Forest Products Association Steps Up

Resolute CEP Logs Forestry Endangered species

lumber Resolute Forest ProductsOTTAWA – Op-ED – As the President and CEO of the Forest Products Association of Canada (FPAC), on behalf of the companies who signed the Canadian Boreal Forest Agreement (CBFA), we regret that environmental groups have suspended negotiations in northwest Ontario and Quebec but we are pleased that they remain committed to continuing the hard work of the CBFA.

This unique agreement covers all areas of the boreal where our companies operate from Newfoundland to the Rocky Mountains. On any given week we have over 100 company staff working in regional and national working groups across the country to implement the boreal agreement.

Forest Producers Remain Committed

We signed this agreement with the objective of developing a new paradigm of working out difficult problems together. The agreement does not contemplate that you can pick and choose where you want to engage. After a suitable period of reflection we will encourage our environmental partners to return to the table with Resolute.

Taiga forest dominated by Picea glauca. Gaspé,...
Taiga forest dominated by Picea glauca. Gaspé, Québec, canada. (Photo credit: Wikipedia)

Forest companies belonging to FPAC remain committed to the principles of the CBFA and want to continue the hard work necessary to protect the environment including threatened species such as woodland caribou while also protecting the forest products industry and the communities and jobs that depend on it.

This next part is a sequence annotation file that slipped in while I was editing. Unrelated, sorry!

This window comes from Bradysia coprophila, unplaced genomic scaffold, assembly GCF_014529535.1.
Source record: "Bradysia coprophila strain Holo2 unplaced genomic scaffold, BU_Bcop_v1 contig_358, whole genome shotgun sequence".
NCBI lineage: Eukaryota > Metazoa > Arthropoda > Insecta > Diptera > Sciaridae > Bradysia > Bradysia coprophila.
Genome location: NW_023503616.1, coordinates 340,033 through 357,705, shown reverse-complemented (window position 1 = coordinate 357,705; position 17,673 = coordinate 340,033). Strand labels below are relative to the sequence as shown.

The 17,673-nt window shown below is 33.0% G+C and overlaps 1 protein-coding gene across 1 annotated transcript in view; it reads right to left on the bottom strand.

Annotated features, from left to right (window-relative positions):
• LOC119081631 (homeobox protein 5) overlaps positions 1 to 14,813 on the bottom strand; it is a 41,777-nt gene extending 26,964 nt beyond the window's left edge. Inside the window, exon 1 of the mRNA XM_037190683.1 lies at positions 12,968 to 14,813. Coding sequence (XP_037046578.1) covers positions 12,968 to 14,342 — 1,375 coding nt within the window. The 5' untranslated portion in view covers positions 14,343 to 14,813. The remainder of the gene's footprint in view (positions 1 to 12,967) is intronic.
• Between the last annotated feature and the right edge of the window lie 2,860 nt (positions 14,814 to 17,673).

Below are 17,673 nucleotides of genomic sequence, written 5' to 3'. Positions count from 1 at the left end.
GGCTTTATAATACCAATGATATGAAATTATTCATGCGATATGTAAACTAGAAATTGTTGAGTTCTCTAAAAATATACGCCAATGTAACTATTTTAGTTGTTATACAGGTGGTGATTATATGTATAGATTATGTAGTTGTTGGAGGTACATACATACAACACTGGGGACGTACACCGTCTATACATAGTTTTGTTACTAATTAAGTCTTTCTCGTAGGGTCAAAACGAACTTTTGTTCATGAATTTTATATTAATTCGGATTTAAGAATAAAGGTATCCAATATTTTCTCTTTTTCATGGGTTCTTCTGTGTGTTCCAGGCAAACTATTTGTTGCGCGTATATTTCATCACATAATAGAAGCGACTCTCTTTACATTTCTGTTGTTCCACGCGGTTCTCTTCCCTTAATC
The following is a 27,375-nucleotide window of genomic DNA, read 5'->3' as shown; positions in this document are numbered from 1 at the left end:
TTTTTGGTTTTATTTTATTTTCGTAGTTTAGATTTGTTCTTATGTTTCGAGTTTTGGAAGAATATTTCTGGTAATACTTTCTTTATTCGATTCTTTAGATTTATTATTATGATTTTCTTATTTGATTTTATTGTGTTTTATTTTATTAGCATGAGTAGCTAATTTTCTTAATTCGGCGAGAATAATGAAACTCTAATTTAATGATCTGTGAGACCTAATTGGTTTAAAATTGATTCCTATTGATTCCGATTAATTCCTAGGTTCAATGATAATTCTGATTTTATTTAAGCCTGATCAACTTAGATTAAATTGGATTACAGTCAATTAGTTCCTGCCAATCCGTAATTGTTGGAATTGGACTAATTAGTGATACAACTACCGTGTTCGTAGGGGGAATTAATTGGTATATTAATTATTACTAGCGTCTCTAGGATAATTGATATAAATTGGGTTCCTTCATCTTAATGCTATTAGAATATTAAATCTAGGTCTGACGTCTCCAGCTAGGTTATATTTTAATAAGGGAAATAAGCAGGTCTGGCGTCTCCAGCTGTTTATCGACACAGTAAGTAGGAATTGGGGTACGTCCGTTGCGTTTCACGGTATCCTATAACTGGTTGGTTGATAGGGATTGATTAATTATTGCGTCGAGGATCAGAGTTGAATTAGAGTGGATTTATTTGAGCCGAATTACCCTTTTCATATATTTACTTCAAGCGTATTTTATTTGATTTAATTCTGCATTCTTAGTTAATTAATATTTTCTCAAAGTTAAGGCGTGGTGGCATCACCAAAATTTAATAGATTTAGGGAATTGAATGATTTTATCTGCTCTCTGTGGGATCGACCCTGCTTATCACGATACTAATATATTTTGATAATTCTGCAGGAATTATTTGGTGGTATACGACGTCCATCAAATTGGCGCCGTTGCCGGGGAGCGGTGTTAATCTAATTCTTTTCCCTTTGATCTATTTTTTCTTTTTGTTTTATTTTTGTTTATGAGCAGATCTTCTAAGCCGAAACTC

The CBFA is making great progress right across the country including blueprints for caribou action planning and protected areas planning that are the most comprehensive work ever done in this area; an agreement reached in northeast Ontario on caribou planning that has been endorsed by the Federation of Northern Ontario Municipalities; notable progress in Alberta, Saskatchewan and Manitoba and ongoing outreach to provincial governments, First Nations and communities.

We have learned in the first three years of working on these complex land use planning and conservation issues that there must be much more transparency and engagement of communities, First Nations and provincial governments. At the end of the day, any bilateral agreement between the environmental groups and industry must be accepted by government and all other affected land users.

The industry signatories have long agreed that implementing this ambitious agreement has not progressed as quickly as originally expected. However this is the largest and most complex deal of its kind anywhere in the world and we entered it without a template. We are learning and improving as we move forward.

This should not be about blame, but about respecting our pledge to replace confrontation with co-operation. The forest company signatories to this historic agreement are committed to continuing to work in a spirit of cooperation across the Boreal.

David Lindsay
President and CEO, FPAC

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